I am a foreigner and this is my 15th visit to Taiwan since 1996. Since my first visit I have witnessed a number of developments -- everything from a booming economy during the 1990s to a growing state of malaise and insecurity in recent years. As I reflect on what I have seen and what I hear from locals, I offer these insights.
The first is that there is both huge and growing hostility towards the current government because of its preoccupation with the China question and with silly backroom politics. There is an underlying assumption that things will return to the way they were without acknowledging that the bulk of Taiwan's financial elite is supporting the economy through their manufacturing-based business operations in China and through various forms of triangular trade with that country.
Second, while there is grandiose talk by the government that the future of Taiwan hinges on the development of information technology, everything that it is doing in the field of education runs counter to this objective.
Taiwan's previous success was based, for the most part, on replicating and refining technological innovations that originated from places like Silicon Valley. A rote-based education system, augmented by rote-based cram schools, produced graduates who were good at imitating and made for employees who could readily populate a manufacturing-based economy.
However, most of Taiwan's manufacturing base has moved to China, and if the government really expects to develop an economy that is information-based, class sizes need to be reduced in elementary and high schools. Proper English programs which focus on writing, reading and speaking need to be developed, and a focus away from rote-based leaning towards critical and lateral thinking must become the priority.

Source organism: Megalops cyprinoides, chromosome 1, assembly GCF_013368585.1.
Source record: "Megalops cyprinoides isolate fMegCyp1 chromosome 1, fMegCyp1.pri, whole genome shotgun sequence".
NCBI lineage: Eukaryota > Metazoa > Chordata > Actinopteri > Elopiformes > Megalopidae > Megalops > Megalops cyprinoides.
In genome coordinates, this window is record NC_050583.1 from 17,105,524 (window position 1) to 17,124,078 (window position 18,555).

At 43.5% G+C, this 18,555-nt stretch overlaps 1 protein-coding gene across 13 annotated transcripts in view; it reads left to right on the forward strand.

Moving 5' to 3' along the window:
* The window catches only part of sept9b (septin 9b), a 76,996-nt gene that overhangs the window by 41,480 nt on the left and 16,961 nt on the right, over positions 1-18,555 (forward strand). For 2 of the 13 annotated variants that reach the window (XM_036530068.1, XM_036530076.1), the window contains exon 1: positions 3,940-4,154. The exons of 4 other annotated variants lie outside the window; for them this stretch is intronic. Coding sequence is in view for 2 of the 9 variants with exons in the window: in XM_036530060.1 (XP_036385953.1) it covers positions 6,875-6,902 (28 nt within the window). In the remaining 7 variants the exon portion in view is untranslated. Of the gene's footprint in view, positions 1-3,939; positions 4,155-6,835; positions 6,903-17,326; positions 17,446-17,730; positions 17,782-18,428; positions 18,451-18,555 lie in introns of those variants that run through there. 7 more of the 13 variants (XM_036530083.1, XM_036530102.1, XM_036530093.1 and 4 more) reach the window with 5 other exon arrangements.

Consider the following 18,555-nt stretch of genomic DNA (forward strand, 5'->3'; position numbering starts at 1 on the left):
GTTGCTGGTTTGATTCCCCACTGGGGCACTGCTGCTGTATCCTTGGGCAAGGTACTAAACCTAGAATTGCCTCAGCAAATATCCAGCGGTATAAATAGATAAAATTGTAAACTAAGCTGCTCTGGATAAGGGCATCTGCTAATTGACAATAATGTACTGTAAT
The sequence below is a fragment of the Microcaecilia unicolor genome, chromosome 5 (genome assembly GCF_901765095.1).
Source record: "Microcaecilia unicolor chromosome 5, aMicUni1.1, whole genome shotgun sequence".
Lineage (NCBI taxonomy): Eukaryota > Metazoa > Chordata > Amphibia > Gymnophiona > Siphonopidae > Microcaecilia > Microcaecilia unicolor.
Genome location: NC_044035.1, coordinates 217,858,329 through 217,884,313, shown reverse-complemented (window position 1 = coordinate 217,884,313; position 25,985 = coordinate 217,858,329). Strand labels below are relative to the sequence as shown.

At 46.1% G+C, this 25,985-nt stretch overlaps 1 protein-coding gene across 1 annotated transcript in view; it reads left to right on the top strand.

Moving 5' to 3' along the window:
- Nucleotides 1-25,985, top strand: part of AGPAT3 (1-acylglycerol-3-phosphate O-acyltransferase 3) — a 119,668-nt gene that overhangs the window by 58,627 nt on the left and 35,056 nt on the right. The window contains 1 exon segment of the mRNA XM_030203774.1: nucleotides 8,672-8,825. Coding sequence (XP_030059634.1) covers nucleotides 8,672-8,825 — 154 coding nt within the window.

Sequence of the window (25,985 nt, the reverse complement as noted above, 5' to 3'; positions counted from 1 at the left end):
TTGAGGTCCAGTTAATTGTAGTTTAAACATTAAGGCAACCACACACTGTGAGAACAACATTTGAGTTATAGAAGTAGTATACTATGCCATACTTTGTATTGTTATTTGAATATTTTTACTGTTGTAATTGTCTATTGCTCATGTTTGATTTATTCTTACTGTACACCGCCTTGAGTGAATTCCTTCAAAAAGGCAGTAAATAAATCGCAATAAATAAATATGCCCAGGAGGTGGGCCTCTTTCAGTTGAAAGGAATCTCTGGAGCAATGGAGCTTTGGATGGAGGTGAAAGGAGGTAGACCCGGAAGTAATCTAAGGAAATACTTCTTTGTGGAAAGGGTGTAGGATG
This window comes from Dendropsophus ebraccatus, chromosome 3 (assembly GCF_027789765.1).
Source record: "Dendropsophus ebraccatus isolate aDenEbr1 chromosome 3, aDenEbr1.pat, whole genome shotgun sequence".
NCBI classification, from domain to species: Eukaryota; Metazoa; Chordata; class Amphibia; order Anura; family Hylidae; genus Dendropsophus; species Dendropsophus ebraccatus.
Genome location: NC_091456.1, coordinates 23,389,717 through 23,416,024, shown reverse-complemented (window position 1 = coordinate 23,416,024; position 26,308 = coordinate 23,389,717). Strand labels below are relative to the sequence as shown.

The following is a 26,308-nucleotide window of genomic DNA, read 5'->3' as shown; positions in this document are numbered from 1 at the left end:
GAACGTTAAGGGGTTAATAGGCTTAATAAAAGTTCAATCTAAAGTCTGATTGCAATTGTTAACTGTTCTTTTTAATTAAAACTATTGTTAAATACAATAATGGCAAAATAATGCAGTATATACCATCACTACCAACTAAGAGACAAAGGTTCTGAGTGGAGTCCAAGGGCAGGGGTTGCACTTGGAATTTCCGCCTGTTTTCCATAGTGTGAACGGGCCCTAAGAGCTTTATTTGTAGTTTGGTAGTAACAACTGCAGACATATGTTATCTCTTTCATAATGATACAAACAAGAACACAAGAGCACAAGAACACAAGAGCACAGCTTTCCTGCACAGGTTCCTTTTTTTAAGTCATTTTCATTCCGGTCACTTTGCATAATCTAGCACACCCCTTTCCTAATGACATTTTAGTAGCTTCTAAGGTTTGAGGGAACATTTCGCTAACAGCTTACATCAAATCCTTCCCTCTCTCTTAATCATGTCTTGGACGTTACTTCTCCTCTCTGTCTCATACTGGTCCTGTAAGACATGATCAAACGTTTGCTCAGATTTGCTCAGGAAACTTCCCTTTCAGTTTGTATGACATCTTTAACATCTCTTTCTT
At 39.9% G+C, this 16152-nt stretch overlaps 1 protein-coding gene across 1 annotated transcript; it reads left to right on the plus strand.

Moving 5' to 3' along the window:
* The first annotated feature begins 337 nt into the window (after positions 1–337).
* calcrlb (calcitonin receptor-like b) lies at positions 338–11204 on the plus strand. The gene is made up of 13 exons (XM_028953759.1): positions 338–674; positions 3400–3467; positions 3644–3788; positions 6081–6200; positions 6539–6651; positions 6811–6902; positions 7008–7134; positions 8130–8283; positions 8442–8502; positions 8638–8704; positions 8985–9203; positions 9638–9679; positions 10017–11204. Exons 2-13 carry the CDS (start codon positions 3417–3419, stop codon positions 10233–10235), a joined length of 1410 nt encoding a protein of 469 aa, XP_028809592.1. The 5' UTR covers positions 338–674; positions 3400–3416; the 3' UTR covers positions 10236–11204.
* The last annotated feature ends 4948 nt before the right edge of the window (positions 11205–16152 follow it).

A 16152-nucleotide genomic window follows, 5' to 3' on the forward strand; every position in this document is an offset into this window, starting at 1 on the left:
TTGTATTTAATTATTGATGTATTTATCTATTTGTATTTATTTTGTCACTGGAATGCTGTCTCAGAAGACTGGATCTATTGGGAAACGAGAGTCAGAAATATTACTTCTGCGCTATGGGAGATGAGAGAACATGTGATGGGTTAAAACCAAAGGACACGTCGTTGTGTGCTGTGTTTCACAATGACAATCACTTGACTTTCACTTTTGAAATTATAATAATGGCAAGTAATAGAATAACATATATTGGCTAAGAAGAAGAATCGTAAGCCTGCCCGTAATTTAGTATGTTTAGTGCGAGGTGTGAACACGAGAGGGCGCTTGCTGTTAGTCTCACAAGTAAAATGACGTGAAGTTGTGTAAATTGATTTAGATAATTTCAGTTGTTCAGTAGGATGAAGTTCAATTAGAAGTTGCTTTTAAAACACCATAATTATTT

Students are still micro-managed by an oppressive education system that stifles their willingness and ability to take risks and to create -- fundamental prerequisites for engendering an information-based economy. The focus should not be on filling pails, but lighting fires.
Third, Taiwan seems to think that the future must depend on some sort of relationship with China, and yet there are aspects to Taiwan's infrastructure that lend themselves to developing a unique economy.
For example, Taiwan has one of the best healthcare systems in the world. At the same time, there is a worldwide boom in elective and cosmetic surgery, as evidenced by the numbers who flock to places like Mexico and Thailand. The difference, however, is that Taiwan could offer these services within a more regulated environment. The corresponding spin-off in tourism would also provide an injection of new types of products and services that would stimulate the economy independent of what is happening in China.
Finally, Taiwan must invest more resources promoting itself to the English-speaking market. The use of grammatically correct English in government publications sends the message that Taiwan is professional and capable of being a world player.
However, as I scan through the Traveling and Business Guide of Taiwan, a major business and tourism directory distributed to hotels islandwide, I can't help but notice poorly edited letters of welcome from the Taiwan Visitors Association and China Trust Hotels, as well as advertisements plagued with grammatical errors and mumbo jumbo.